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4.4 out of 5 stars
Live to See Tomorrow (Catherine Ling)
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14 of 16 people found the following review helpful
on May 18, 2014
I'm usually a big fan of these characters by Iris Johansen, but in this instance I was very disappointed to see such a decline in plot development. I don't write reviews, but after reading this book I had to. It's what happens when an author writes too many stories, perhaps a longer wait time before her next book b/c this one is just a waste of $12. There were so many plot additions up until the end of the book that the actual 'mystery' part of the book got lost. Usually the author's quite good at interweaving a building suspense plot while still giving some personal character development, but that was completely overlooked in this book. I hope the author waits before releasing her next book because if the next one doesn't get better I'll likely stop reading her books.
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16 of 20 people found the following review helpful
on May 4, 2014
Iris Johansen was once my favorite writer but I think her books have seriously deteriorated and I would never recommend her now. This book is full of silly dialogue that just fills pages. I really wish Johansen's writing would return to the caliber of the early Eve Duncan and the Wind Dancer books. Don't know if the problem is with the writing or with the editing but something is seriously wrong now.
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3 of 3 people found the following review helpful
Despite its James Bondish title, this story is basically a romance novel with a lot of action. Nothing wrong with that … it plays to a well-recognized market. And yes, a good novelist can get the reader so quickly and deeply involved in the plot and characters to “suspend his or her incredulity”. But that is asking a lot of the reader in this case.
The hero and heroine (and even a secondary character) are way over-sexualized and plod along a slightly bumpy path that inevitably leads to several steamy assignations. The hero has a couple of superhuman (or at least greatly exaggerated) mental powers, is a world-class kung-fu fighter, and – of course – is tall, handsome, with “brilliant blue eyes”, etc. The heroine is a some-time CIA operative with determination that seems to morph into unthinking stubbornness. The plot has more unbelievable angles than a summertime action movie. The book does not purport to be a techno-thriller but, even so, I was jolted that critical information is gained in just a few hours with no suggestions (other than a couple of bribes) as to sources or data-combing capabilities. Communications and transport operate freely across China into Tibet with only a passing mention of the Chinese military. A megalomaniac war-lord on an isolated mountain in Tibet marshals squads of operatives inside the United States. And his minions can intercept messages and electronically locate their adversaries with an ease that would make the NSA envious.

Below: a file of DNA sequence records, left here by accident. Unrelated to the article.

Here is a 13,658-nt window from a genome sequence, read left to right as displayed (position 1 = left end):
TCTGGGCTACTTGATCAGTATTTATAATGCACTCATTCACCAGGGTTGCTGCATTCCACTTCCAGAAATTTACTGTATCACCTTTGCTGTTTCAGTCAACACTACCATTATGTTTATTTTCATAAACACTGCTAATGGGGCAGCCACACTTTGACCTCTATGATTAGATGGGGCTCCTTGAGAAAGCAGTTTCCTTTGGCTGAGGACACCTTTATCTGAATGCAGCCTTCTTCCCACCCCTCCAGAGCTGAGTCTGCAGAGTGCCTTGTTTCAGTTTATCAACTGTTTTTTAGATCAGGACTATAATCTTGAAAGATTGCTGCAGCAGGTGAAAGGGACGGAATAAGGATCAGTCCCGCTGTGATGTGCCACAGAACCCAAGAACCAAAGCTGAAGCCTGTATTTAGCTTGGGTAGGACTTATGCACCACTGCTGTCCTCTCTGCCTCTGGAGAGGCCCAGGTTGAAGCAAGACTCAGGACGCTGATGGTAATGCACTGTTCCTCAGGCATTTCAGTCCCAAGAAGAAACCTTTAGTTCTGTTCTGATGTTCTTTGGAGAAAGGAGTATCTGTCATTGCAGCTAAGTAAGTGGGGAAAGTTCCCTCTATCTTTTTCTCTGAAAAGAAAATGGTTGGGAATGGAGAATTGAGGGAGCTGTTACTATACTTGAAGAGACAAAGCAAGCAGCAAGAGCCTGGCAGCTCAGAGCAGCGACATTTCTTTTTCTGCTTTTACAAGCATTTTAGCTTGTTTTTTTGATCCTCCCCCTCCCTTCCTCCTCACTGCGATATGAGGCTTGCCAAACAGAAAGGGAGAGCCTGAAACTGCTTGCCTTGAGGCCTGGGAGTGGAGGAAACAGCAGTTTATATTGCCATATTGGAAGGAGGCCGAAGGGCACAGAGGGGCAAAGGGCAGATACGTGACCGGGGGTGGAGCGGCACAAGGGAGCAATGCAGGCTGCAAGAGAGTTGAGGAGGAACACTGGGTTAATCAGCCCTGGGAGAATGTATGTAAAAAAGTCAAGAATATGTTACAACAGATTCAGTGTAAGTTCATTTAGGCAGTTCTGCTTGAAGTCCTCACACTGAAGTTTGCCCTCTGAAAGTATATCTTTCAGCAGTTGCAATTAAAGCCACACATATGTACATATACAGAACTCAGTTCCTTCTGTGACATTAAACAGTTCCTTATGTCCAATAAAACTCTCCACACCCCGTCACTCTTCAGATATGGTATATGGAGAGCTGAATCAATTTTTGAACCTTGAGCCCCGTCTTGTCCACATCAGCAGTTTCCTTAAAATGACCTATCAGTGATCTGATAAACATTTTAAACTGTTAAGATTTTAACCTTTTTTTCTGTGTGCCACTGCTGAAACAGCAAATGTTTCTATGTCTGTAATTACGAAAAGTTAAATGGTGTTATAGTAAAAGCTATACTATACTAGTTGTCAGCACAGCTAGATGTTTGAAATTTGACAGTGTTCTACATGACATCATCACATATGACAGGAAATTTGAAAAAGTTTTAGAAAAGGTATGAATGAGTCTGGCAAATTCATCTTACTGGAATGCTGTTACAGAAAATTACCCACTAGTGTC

I finished the book mainly to see if the plot would ever veer back toward reality and/or if I would finally start to identify with the characters. It did not happen. There were several action scenes that were quite engaging but, even in those, there was an astounding lack of intervention or awareness by law enforcement, the CIA, or the Red Army. Perhaps this novel could, after all, be rich material for that summertime action movie.
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3 of 3 people found the following review helpful
on May 22, 2014
The good points -- it kept my interest. That's the only good point. On the bad side, whatever happened to her attraction to John Gallo? I was hoping she'd hook up with him. With this one, her attraction is immediate? And why was she fighting him the whole way when she was attracted to him -- when did Catherine develop a bad case of TSTL? Hu Chang was wasted in this book. Erin another uninteresting character. The whole Shambhala story wasn't developed enough -- I honestly didn't care about it. Cameron was supposed to be rich but he was born poor -- where did he get his money? Lots of unanswered questions.